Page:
When Testimony Isn’t Enough: Implicit Bias Research as Epistemic Injustice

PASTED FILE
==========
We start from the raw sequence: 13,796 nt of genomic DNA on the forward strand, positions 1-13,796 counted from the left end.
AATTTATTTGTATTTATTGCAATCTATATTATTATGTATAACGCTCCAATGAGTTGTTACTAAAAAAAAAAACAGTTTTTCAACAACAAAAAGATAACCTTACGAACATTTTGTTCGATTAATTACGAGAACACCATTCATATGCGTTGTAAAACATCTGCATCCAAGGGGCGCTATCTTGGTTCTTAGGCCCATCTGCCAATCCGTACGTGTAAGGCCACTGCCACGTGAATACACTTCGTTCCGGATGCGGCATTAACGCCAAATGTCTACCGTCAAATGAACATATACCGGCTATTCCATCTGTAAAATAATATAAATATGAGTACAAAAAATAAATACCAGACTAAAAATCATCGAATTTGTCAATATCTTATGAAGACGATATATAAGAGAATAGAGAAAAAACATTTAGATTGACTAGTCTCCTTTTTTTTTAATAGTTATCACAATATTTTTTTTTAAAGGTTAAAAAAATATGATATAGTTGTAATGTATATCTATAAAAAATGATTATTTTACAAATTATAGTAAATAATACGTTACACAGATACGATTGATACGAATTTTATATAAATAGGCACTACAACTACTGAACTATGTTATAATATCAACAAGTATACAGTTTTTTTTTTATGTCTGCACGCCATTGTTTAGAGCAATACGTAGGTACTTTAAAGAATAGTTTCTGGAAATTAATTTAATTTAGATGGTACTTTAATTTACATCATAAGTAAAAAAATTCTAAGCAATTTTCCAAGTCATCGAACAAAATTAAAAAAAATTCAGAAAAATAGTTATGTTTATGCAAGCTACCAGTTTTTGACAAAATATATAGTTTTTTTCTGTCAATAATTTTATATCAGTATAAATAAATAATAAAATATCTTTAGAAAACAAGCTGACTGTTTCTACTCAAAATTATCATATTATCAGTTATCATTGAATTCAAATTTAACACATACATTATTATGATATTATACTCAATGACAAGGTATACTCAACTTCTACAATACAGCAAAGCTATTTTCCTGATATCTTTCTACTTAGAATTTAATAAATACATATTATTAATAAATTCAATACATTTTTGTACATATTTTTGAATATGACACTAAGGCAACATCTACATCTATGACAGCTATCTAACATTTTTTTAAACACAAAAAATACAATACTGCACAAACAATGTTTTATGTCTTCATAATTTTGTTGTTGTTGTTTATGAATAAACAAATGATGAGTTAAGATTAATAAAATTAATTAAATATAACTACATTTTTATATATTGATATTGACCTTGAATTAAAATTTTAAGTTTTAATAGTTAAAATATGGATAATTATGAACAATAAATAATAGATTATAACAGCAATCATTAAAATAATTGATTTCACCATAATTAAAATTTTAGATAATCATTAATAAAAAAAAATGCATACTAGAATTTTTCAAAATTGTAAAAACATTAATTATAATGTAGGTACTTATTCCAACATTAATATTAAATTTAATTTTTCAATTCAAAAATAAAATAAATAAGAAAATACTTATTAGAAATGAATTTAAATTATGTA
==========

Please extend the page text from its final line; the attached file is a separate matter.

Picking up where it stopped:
In this paper I show that an Epistemic Injustice is occurring within the discipline of philosophy. This injustice arises through the systemic undervaluing of work done by critical race theorists and philosophy of race scholars that explains histories and systems of racism. The discipline has largely failed to take these contributions seriously. However, after the advent of the Implicit Association Test, many philosophers—philosophers that had not previously focused on these subjects—began work on race, racism, and implicit racial attitudes. Now that scientific evidence for racism was found, these philosophers were now both convinced of the existence and harms of this particular social ill and interested in studying it. Utilizing the literature on Epistemic Injustice, this paper provides a framework for understanding these injustices and strategies for moving toward equity. This project is metaphilosophic in nature; I utilize resources developed by philosophers in order to analyze the discipline and its research practices. I begin with Fricker’s (2007) initial notions of identity-prejudiced credibility deficit testimonial injustice and hermeneutical injustice. I then move toward expanded accounts of Epistemic Injustice to make my argument. Rather than focusing on the ways in which speakers are not given the credibility they deserve or an injustice may render a part of the world unintelligible to structurally marginalized individuals, I shift my emphasis to the failure of dominant or privileged groups to recognize individuals as knowers or to take up the highly developed and nuanced hermeneutical resources for understanding that are developed by the non-dominant, marginalized, or oppressed.